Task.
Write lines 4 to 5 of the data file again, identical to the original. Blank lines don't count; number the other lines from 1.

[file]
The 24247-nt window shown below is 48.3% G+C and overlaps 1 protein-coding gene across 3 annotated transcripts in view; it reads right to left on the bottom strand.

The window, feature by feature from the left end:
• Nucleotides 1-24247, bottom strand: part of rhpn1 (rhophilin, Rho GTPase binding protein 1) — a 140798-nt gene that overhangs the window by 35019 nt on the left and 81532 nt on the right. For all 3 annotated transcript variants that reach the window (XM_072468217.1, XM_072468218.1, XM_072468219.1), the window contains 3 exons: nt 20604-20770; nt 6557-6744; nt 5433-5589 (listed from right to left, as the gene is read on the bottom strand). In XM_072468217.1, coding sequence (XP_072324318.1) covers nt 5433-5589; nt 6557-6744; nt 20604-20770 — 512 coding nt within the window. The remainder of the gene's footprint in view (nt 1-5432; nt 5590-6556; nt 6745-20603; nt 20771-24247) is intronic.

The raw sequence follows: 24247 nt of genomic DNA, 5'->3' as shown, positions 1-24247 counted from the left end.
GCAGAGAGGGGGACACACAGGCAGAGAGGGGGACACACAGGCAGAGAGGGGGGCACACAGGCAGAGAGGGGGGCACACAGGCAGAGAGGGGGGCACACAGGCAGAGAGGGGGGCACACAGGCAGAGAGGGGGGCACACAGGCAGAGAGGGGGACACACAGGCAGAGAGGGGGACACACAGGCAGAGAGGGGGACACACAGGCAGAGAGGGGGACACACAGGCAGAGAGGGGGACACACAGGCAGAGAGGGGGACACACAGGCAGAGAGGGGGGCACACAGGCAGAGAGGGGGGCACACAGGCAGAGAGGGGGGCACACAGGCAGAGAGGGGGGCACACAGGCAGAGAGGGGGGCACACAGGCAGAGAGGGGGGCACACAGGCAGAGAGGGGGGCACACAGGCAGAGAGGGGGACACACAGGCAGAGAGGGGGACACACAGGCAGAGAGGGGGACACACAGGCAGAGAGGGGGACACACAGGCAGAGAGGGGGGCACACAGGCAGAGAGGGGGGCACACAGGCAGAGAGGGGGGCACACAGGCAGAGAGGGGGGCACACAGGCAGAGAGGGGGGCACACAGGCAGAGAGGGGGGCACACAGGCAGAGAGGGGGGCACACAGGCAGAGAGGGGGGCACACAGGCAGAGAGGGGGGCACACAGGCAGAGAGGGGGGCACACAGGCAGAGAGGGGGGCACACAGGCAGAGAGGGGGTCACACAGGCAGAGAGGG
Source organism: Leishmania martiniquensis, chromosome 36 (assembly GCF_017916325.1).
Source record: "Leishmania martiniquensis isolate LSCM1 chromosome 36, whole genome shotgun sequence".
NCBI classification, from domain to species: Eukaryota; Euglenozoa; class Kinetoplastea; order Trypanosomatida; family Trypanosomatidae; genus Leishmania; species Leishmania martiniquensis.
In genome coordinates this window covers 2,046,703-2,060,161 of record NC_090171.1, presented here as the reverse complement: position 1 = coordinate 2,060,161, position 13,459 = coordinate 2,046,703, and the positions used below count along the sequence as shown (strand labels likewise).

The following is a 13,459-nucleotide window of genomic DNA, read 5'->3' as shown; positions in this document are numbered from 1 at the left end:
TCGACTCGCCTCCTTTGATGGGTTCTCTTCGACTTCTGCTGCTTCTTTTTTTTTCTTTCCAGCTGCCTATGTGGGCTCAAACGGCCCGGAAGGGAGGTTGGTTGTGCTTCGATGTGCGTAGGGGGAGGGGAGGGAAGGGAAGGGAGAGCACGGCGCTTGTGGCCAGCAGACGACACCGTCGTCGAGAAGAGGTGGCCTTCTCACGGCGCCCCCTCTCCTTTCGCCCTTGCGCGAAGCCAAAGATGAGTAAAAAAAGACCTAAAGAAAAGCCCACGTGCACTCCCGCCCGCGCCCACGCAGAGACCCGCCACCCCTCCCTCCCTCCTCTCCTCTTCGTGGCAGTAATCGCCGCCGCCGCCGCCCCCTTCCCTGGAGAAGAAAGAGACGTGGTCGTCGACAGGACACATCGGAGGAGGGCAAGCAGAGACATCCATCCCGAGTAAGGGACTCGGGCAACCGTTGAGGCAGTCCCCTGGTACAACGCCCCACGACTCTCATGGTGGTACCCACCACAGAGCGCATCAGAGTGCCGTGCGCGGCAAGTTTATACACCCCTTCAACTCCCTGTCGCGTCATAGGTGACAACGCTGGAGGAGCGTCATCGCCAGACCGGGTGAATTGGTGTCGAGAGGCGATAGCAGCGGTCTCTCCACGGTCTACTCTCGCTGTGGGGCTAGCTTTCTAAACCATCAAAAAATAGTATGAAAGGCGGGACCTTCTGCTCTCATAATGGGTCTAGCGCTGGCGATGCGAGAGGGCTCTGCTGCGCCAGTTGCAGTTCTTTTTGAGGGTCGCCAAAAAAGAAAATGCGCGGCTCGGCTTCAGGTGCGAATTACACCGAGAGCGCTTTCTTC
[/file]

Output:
The raw sequence follows: 24247 nt of genomic DNA, 5'->3' as shown, positions 1-24247 counted from the left end.
GCAGAGAGGGGGACACACAGGCAGAGAGGGGGACACACAGGCAGAGAGGGGGGCACACAGGCAGAGAGGGGGGCACACAGGCAGAGAGGGGGGCACACAGGCAGAGAGGGGGGCACACAGGCAGAGAGGGGGGCACACAGGCAGAGAGGGGGACACACAGGCAGAGAGGGGGACACACAGGCAGAGAGGGGGACACACAGGCAGAGAGGGGGACACACAGGCAGAGAGGGGGACACACAGGCAGAGAGGGGGACACACAGGCAGAGAGGGGGGCACACAGGCAGAGAGGGGGGCACACAGGCAGAGAGGGGGGCACACAGGCAGAGAGGGGGGCACACAGGCAGAGAGGGGGGCACACAGGCAGAGAGGGGGGCACACAGGCAGAGAGGGGGGCACACAGGCAGAGAGGGGGACACACAGGCAGAGAGGGGGACACACAGGCAGAGAGGGGGACACACAGGCAGAGAGGGGGACACACAGGCAGAGAGGGGGGCACACAGGCAGAGAGGGGGGCACACAGGCAGAGAGGGGGGCACACAGGCAGAGAGGGGGGCACACAGGCAGAGAGGGGGGCACACAGGCAGAGAGGGGGGCACACAGGCAGAGAGGGGGGCACACAGGCAGAGAGGGGGGCACACAGGCAGAGAGGGGGGCACACAGGCAGAGAGGGGGGCACACAGGCAGAGAGGGGGGCACACAGGCAGAGAGGGGGTCACACAGGCAGAGAGGG